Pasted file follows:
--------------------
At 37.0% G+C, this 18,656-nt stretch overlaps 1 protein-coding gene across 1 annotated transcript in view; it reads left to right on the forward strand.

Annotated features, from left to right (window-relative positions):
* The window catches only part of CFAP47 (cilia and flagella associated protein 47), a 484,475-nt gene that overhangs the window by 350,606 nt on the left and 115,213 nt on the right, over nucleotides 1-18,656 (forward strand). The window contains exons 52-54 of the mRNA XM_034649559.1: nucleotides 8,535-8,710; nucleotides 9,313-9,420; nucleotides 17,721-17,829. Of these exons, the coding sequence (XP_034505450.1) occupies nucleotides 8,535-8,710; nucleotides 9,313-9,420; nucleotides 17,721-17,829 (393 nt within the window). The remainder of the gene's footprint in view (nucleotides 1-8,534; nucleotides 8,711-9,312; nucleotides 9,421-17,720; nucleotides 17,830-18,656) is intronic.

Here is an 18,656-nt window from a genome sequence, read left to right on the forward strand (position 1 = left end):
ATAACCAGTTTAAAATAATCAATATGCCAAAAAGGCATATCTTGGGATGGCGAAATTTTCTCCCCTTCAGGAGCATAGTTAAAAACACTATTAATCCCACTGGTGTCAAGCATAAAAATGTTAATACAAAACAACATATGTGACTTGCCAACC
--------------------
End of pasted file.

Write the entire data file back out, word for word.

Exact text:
At 37.0% G+C, this 18,656-nt stretch overlaps 1 protein-coding gene across 1 annotated transcript in view; it reads left to right on the forward strand.

Annotated features, from left to right (window-relative positions):
* The window catches only part of CFAP47 (cilia and flagella associated protein 47), a 484,475-nt gene that overhangs the window by 350,606 nt on the left and 115,213 nt on the right, over nucleotides 1-18,656 (forward strand). The window contains exons 52-54 of the mRNA XM_034649559.1: nucleotides 8,535-8,710; nucleotides 9,313-9,420; nucleotides 17,721-17,829. Of these exons, the coding sequence (XP_034505450.1) occupies nucleotides 8,535-8,710; nucleotides 9,313-9,420; nucleotides 17,721-17,829 (393 nt within the window). The remainder of the gene's footprint in view (nucleotides 1-8,534; nucleotides 8,711-9,312; nucleotides 9,421-17,720; nucleotides 17,830-18,656) is intronic.

Here is an 18,656-nt window from a genome sequence, read left to right on the forward strand (position 1 = left end):
ATAACCAGTTTAAAATAATCAATATGCCAAAAAGGCATATCTTGGGATGGCGAAATTTTCTCCCCTTCAGGAGCATAGTTAAAAACACTATTAATCCCACTGGTGTCAAGCATAAAAATGTTAATACAAAACAACATATGTGACTTGCCAACC